Did you know there are four different reader profiles—and those four profiles have very different levels of achievement? Students who are the “least diversified readers” (reading only one type of text with frequency) have the lowest reading literacy achievement, while students who are “diversified readers in long and complex texts” (who frequently read fiction and nonfiction books in addition to magazine and newspaper articles) have the highest reading literacy achievement.
Encourage your child to be a diversified reader—and make sure that diversity includes books. If your child loves comics or graphic novels, help them find books and short stories with similar topics or themes. Have a kid who can’t get off social media? There are plenty of books about the founding of Facebook, guides to getting more followers on Twitters, and manuals about coding written just for kids, which are all great nonfiction options that will add lots of diversity.
7. Get in the zone
Research shows that when students read in the “Zone of Proximal Development”—a term which refers to the range of text complexity that a student can read independently but not effortlessly—they achieve greater reading gains than when they read books that are easy for them to read and comprehend. Reading materials in the “zone” offer just enough challenge to help them build stronger reading skills, but not so much that they become frustrated and discouraged from further reading.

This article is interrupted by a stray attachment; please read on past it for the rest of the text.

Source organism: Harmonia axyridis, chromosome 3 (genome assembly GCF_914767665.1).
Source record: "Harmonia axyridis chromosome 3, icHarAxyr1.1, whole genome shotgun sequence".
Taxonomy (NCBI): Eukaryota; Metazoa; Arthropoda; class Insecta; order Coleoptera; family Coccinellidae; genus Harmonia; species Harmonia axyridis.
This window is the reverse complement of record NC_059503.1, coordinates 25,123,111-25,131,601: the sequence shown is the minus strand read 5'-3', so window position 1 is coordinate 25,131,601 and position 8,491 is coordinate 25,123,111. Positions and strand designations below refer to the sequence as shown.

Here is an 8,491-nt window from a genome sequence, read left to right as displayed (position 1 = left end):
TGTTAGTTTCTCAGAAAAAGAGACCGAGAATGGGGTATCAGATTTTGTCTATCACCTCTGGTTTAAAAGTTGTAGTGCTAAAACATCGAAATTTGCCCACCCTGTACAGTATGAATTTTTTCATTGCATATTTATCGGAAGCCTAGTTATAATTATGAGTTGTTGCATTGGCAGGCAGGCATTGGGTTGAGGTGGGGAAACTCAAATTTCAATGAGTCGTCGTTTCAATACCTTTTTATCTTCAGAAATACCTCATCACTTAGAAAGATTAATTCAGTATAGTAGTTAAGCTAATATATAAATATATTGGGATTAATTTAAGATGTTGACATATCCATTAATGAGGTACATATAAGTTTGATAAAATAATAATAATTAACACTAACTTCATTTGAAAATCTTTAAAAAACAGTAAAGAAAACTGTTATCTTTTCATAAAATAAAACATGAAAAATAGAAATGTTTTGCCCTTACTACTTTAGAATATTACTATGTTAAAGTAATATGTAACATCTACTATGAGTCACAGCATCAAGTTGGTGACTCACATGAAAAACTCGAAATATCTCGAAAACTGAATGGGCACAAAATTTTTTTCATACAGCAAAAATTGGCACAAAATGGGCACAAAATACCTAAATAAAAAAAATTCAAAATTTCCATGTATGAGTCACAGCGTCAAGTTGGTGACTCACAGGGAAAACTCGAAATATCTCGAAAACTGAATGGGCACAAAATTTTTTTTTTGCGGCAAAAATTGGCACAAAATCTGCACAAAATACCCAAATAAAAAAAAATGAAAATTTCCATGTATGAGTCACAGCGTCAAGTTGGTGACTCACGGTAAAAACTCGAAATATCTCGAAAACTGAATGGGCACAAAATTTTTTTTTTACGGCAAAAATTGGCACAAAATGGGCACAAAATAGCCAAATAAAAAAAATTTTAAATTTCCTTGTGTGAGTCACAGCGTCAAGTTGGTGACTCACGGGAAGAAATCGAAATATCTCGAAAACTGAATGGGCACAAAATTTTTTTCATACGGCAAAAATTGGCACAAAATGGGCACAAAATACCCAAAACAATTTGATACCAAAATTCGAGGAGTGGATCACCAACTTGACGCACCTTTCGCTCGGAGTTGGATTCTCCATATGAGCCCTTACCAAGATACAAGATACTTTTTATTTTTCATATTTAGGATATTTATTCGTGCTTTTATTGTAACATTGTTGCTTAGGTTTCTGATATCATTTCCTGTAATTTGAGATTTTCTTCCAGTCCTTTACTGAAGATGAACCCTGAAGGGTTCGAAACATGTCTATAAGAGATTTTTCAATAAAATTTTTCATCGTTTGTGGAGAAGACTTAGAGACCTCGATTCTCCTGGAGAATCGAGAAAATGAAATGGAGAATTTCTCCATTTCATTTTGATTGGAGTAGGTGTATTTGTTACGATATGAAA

Ask the reading/language arts teacher what your child’s reading level is and the associated zone of proximal development (some teachers call it the “instructional reading level” or the “independent reading range”). You want the majority of your child’s reading to be in the zone, but occasionally reading above or below the zone is OK and should not be banned entirely. Even if your child’s school doesn’t use Renaissance Accelerated Reader®, you can use the Accelerated Reader Bookfinder™ to find great book suggestions that are in your child’s zone.
8. Keep full bookshelves